What is the purpose of life? We’re here to gain a body and a family, to learn, to be tested, to develop faith, and ultimately to return to our Heavenly Father. However, the Book of Mormon also offers another interesting perspective on the purpose of our time here on earth:


Adam and Eve

Adam and Eve

Adam fell that men might be; and men are, that they might have joy. (2 Nephi 2:25)

This is a very interesting thought. We are that we might have joy. Notice the scripture doesn’t say we will have joy, only that we can have it. In a life that has trials and sorrows, how do we obtain that joy God wants us to have?


It’s important to recognize that joy, happiness, and pleasure are not always the same thing. Pleasure suggests something worldly and fleeting. We might find pleasure in a walk in the park, but then go home and start arguing. Some people find momentary pleasure in sin, but this can never bring true joy.

We are often happy when things are going well in our lives. We may be happy the day our child wins an award for best student, dinner turned out perfectly, and we got a raise at work. All of this, however, is momentary and depends on things going well.


While God certainly has no objection to our happiness, what He really wants for us is to find true joy. Joy is deep inside, and is present even in sorrow and trials. We can experience joy even when someone we love has died, we’re coping with unemployment, or a child is causing us heartache.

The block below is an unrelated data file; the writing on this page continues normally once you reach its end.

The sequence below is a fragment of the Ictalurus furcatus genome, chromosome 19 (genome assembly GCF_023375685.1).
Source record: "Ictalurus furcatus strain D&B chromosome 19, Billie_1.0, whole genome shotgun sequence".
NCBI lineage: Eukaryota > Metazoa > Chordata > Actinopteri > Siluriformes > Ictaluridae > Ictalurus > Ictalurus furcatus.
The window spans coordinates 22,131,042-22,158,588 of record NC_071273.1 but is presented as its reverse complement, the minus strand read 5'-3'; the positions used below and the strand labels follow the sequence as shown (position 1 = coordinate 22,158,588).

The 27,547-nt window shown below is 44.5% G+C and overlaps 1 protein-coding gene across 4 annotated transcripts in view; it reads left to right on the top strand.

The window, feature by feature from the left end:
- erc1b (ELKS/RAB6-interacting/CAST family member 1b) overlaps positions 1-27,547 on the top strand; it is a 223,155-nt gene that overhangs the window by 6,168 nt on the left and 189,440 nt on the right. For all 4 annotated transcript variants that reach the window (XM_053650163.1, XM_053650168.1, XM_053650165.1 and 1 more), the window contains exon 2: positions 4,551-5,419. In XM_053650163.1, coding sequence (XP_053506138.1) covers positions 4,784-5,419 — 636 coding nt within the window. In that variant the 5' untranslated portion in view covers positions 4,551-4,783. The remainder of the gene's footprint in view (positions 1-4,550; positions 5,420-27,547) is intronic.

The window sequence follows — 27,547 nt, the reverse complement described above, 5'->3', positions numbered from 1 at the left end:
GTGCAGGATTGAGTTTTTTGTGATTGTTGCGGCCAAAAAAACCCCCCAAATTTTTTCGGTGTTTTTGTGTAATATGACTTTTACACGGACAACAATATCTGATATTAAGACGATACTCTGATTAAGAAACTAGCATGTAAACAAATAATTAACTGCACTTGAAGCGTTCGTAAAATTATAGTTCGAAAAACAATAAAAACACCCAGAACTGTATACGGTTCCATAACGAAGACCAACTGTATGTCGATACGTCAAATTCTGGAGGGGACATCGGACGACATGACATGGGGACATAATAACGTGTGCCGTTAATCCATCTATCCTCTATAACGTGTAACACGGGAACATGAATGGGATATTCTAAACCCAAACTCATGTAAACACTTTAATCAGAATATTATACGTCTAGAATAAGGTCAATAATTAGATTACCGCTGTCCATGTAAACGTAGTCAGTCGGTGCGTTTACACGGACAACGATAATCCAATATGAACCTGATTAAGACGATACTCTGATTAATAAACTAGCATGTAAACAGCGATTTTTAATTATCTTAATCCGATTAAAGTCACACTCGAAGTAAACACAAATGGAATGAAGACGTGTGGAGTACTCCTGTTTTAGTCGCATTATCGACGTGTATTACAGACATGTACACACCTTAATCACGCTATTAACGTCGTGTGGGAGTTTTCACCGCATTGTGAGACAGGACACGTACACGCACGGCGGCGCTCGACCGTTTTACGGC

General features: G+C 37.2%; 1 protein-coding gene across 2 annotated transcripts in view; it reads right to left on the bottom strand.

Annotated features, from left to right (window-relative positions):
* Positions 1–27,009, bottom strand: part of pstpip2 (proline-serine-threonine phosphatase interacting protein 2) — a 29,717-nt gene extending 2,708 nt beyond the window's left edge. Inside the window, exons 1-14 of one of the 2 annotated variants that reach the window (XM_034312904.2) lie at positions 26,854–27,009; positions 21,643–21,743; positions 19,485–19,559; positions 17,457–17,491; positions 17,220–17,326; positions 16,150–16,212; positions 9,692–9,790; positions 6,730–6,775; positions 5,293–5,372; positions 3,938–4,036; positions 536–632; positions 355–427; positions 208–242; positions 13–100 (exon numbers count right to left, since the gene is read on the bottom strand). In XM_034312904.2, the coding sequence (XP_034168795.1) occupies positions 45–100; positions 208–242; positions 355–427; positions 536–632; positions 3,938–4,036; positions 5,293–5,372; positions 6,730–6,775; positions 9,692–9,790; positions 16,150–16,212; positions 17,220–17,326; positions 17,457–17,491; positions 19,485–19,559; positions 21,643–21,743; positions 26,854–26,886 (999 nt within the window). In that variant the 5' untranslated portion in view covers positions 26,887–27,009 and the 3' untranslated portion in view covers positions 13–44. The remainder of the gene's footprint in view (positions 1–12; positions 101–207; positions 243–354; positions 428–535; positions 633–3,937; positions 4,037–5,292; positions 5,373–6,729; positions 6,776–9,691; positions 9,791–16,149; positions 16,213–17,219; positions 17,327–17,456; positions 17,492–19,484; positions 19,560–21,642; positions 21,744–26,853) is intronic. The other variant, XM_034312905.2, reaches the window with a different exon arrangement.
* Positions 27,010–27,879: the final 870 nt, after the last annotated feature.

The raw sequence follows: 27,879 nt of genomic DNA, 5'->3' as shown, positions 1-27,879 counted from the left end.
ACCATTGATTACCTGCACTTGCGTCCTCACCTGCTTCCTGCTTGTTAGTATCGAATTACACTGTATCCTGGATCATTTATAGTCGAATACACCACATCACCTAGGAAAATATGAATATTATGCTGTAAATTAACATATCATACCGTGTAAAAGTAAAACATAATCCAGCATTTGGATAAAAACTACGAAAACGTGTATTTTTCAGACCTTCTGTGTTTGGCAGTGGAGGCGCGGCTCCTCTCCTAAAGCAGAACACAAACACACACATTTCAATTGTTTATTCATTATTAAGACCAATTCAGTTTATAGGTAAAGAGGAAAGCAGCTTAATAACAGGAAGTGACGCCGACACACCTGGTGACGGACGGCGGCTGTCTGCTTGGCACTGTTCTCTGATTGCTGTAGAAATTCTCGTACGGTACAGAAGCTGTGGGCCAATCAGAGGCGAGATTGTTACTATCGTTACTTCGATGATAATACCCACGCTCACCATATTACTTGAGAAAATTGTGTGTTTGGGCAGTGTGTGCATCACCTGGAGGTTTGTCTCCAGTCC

Joy is deeper than just smiling. We can feel joy even during grief.

Joy is based on knowing God is our Father and loves us with all His heart. It comes from knowing who we are—children of God—and letting that knowledge fill our lives and guide our choices. It comes from trusting God even when we see no way out of our current sadness or trial. It is the result of knowing that the trials of life are temporary and that someday we’ll live again with God in a perfect world.


A person grieving over the death of a loved one may not be happy at that moment, but she can be joyful, knowing the person has returned to Heavenly Father and is now living a wonderful life. She can be joyful because she knows family and love don’t end at death, and so there will be a time when they can be together again.


She can experience all this joy in a quiet way even as the tears fall. She knows why she is sad and that it will someday end. It’s a joy based on faith.


Parents are often devastated when a child who was properly raised makes terrible choices and turns his back on the values of the family. This is a time for genuine sorrow and fear.  And yet a parent, although very sad and frightened, can have a quiet joy resonating in the background because she knows she isn’t coping with this alone. God is waiting to offer her comfort and hope, and furthermore, He hasn’t abandoned her child, who is also His child.


While He won’t take away the child’s God-given agency, the right to choose for himself, God can be standing by to place small promptings into the child’s heart, based on the faith of the parents. When the child is ready to listen, God will be ready to step in and help the child return to his foundations.

Column on Mormonism

To read more of Terrie’s articles, click the picture.


Joy is all about faith. When we trust God and really believe He is kind, loving, present in our lives, and ready to help, we can have a gentle joy that brings us through our greatest trials. We will still cry, still sometimes be afraid, and still experience trials, but we’ll always know we can turn to God to strengthen us as we’re going through them. Joy is all about knowing we’re never facing anything alone. We’re always in the care of a loving Heavenly Father.

About Terrie Lynn Bittner
The late Terrie Lynn Bittner—beloved wife, mother, grandmother, and friend—was the author of two homeschooling books and numerous articles, including several that appeared in Latter-day Saint magazines. She became a member of the Church at the age of 17 and began sharing her faith online in 1992.

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